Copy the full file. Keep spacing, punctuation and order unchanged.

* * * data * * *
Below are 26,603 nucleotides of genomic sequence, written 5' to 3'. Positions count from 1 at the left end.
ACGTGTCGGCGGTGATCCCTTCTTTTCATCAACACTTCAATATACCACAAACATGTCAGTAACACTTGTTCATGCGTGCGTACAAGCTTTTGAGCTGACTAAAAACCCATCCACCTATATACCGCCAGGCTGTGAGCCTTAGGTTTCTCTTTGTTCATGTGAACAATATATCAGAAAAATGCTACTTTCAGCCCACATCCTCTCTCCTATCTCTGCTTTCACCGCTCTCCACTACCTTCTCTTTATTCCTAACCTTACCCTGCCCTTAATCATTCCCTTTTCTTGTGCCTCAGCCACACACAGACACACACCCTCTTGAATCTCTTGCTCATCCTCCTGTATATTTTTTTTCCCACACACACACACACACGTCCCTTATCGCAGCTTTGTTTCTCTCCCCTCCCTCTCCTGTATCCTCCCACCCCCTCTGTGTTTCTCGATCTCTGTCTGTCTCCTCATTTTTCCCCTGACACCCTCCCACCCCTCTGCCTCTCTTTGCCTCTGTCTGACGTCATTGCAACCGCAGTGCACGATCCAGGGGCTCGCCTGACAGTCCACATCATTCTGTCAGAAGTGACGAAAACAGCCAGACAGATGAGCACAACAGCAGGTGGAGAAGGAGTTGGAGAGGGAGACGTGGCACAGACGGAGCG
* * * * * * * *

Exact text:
Below are 26,603 nucleotides of genomic sequence, written 5' to 3'. Positions count from 1 at the left end.
ACGTGTCGGCGGTGATCCCTTCTTTTCATCAACACTTCAATATACCACAAACATGTCAGTAACACTTGTTCATGCGTGCGTACAAGCTTTTGAGCTGACTAAAAACCCATCCACCTATATACCGCCAGGCTGTGAGCCTTAGGTTTCTCTTTGTTCATGTGAACAATATATCAGAAAAATGCTACTTTCAGCCCACATCCTCTCTCCTATCTCTGCTTTCACCGCTCTCCACTACCTTCTCTTTATTCCTAACCTTACCCTGCCCTTAATCATTCCCTTTTCTTGTGCCTCAGCCACACACAGACACACACCCTCTTGAATCTCTTGCTCATCCTCCTGTATATTTTTTTTCCCACACACACACACACACGTCCCTTATCGCAGCTTTGTTTCTCTCCCCTCCCTCTCCTGTATCCTCCCACCCCCTCTGTGTTTCTCGATCTCTGTCTGTCTCCTCATTTTTCCCCTGACACCCTCCCACCCCTCTGCCTCTCTTTGCCTCTGTCTGACGTCATTGCAACCGCAGTGCACGATCCAGGGGCTCGCCTGACAGTCCACATCATTCTGTCAGAAGTGACGAAAACAGCCAGACAGATGAGCACAACAGCAGGTGGAGAAGGAGTTGGAGAGGGAGACGTGGCACAGACGGAGCG